The Big Picture for the Week of July 1, 2012

Yesterday in the middle of the day I looked at a chart for the S&P 500 and noticed the following important formation as follows. Ok, a humor attempt as the market blew off some steam and rocketed higher. Based on what I read and my twitter feed I would say the actual trading seemed far more euphoric than the sentiment that exists but that is hard to say. Going by the book, the more skepticism that exists the better chance the market can still work higher and if participants are giddy then it would probably go right back to where it came from. We’ll know soon enough. There is nothing in the previous paragraph that you have not read before somewhere. A point made here repeatedly over the years is that although the details might change, markets tend to behave the same which is hopefully comforting and might make navigating a market cycle a little easier. There are aspects of market movements that are reasonably predictable. There are no absolutes and no guarantees but understanding normal market behavior might keep you away from the herd mentality. On an unrelated but positive note another firefighter and I performed CPR on a medical call yesterday and it...

The Big Picture for the Week of July 1, 2012

Yesterday in the middle of the day I looked at a chart for the S&P 500 and noticed the following important formation as follows. Ok, a humor attempt as the market blew off some steam and rocketed higher. Based on what I read and my twitter feed I would say the actual trading seemed far more euphoric than the sentiment that exists but that is hard to say. Going by the book, the more skepticism that exists the better chance the market can still work higher and if participants are giddy then it would probably go right back to where it came from. We’ll know soon enough. There is nothing in the previous paragraph that you have not read before somewhere. A point made here repeatedly over the years is that although the details might change, markets tend to behave the same which is hopefully comforting and might make navigating a market cycle a little easier. There are aspects of market movements that are reasonably predictable. There are no absolutes and no guarantees but understanding normal market behavior might keep you away from the herd mentality. On an unrelated but positive note another firefighter and I performed CPR on a medical call yesterday and it...

Fallacy of Explanation

Yesterday was a very interesting day for markets. US markets started noticeably lower then went quite a bit lower from there before retracing a meaningful chunk of the decline to close down 21 basis points. Nassim Taleb has talked/written about people’s need for market moves to be explainable. He says that everyday they tell you the market was up such and such or down such and such because of this or that but that it is all noise. The market, he would have you believe, does what it does…period. I agree only to a point. Sometimes the action in the market on a given day can be easily attributed to news of the day. That day in October 1997 when circuit breakers closed the US market early because of a large decline was clearly attributable to the Asian Contagion. Likewise in the first couple of days after September 11 when the market declined was pretty easy to understand. But not every day’s trading can attributed to news. Yesterday’s step off was blamed on the Supreme Court ruling on Obamacare. Then the snapback was attributed to positive rumblings out of Europe. Whether that description is noise or a real explanation is up to each investor to decide for themselves. Related to noise is a comment left by a reader asking bout our recent trade where we increased exposure to the healthcare sector shortly before yestrerday’s ruling. My thought before, and this is still the case now, was that for most stocks in the sector this is more noise than anything else. It has been reasonably telegraphed that the stocks most...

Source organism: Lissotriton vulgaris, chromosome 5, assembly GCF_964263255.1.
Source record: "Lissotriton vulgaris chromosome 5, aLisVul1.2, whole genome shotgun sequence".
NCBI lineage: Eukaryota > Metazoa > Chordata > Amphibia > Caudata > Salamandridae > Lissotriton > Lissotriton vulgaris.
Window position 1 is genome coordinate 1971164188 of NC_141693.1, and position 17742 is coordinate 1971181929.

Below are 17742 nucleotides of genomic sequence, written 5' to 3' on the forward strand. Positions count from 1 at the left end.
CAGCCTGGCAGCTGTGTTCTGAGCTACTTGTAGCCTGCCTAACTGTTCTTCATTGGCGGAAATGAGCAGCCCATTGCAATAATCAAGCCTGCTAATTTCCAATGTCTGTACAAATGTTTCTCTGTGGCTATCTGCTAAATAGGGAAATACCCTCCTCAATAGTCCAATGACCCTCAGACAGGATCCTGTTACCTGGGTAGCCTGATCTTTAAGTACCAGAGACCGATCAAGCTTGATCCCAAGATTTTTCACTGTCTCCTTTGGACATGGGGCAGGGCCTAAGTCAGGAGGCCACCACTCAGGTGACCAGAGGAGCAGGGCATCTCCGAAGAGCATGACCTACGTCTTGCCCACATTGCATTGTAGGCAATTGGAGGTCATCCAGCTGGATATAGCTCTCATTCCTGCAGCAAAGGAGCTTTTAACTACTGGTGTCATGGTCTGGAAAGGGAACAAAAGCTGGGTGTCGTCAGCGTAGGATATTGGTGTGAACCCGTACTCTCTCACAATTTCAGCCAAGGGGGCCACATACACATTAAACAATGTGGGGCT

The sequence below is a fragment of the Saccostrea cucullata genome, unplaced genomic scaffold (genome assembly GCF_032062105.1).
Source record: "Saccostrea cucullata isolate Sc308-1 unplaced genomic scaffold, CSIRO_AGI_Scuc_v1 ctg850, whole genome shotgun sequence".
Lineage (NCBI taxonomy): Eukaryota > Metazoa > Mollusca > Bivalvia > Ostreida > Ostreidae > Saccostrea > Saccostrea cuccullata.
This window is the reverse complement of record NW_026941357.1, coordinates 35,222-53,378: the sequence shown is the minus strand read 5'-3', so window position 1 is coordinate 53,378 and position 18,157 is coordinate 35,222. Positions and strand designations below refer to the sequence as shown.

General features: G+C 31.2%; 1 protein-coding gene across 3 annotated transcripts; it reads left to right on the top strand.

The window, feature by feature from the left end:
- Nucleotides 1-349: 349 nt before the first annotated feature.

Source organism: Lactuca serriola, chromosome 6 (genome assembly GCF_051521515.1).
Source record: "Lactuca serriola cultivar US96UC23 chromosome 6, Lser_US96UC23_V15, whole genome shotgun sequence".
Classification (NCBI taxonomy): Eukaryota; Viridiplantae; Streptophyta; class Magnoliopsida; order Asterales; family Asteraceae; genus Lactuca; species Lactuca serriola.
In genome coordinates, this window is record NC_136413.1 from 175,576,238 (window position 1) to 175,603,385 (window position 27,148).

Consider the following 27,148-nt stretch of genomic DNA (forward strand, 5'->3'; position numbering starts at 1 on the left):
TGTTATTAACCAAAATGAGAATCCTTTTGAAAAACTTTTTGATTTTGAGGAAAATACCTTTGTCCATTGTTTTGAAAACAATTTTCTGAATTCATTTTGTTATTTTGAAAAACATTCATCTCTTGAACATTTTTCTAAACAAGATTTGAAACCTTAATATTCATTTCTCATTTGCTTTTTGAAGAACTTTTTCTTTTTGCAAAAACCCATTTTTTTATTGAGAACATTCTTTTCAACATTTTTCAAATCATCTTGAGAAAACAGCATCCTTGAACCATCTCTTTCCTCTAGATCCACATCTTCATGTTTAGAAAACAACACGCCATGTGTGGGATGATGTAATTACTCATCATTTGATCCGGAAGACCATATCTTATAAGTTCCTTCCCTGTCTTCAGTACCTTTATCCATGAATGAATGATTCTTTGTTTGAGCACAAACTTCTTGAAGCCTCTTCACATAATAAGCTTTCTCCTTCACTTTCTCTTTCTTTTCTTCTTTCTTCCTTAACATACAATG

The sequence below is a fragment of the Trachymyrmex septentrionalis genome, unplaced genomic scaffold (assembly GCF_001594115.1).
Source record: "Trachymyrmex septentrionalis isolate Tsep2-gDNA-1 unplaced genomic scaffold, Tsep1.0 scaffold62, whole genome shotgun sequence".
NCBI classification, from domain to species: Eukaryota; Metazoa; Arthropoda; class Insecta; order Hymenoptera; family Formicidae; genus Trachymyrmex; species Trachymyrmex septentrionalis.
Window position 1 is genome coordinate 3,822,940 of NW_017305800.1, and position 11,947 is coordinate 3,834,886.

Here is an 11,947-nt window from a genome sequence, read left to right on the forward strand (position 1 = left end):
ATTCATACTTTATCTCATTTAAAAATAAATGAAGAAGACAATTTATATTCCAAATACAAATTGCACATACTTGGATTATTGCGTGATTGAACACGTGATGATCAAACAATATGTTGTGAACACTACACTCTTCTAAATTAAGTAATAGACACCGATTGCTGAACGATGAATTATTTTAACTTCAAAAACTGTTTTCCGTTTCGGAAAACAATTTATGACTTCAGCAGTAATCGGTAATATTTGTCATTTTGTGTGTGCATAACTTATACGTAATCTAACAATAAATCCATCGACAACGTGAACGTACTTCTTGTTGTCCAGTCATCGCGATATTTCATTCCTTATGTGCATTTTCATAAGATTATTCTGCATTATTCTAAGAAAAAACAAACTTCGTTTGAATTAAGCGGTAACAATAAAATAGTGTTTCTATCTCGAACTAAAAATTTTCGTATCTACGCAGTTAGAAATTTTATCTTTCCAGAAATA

Fallacy of Explanation

Yesterday was a very interesting day for markets. US markets started noticeably lower then went quite a bit lower from there before retracing a meaningful chunk of the decline to close down 21 basis points. Nassim Taleb has talked/written about people’s need for market moves to be explainable. He says that everyday they tell you the market was up such and such or down such and such because of this or that but that it is all noise. The market, he would have you believe, does what it does…period. I agree only to a point. Sometimes the action in the market on a given day can be easily attributed to news of the day. That day in October 1997 when circuit breakers closed the US market early because of a large decline was clearly attributable to the Asian Contagion. Likewise in the first couple of days after September 11 when the market declined was pretty easy to understand. But not every day’s trading can attributed to news. Yesterday’s step off was blamed on the Supreme Court ruling on Obamacare. Then the snapback was attributed to positive rumblings out of Europe. Whether that description is noise or a real explanation is up to each investor to decide for themselves. Related to noise is a comment left by a reader asking bout our recent trade where we increased exposure to the healthcare sector shortly before yestrerday’s ruling. My thought before, and this is still the case now, was that for most stocks in the sector this is more noise than anything else. It has been reasonably telegraphed that the stocks most...

LIBOR Scandal

A reader left a comment yesterday noting the LIBOR scandal and he said “it never ends.” Yes, this is what I have been saying for years now in terms of other shoes will continue to drop. This will continue to play out, by this I mean bad news for the largest US and European banks. The totality of the banking crisis is still years from being solved. Short post, big testing day for...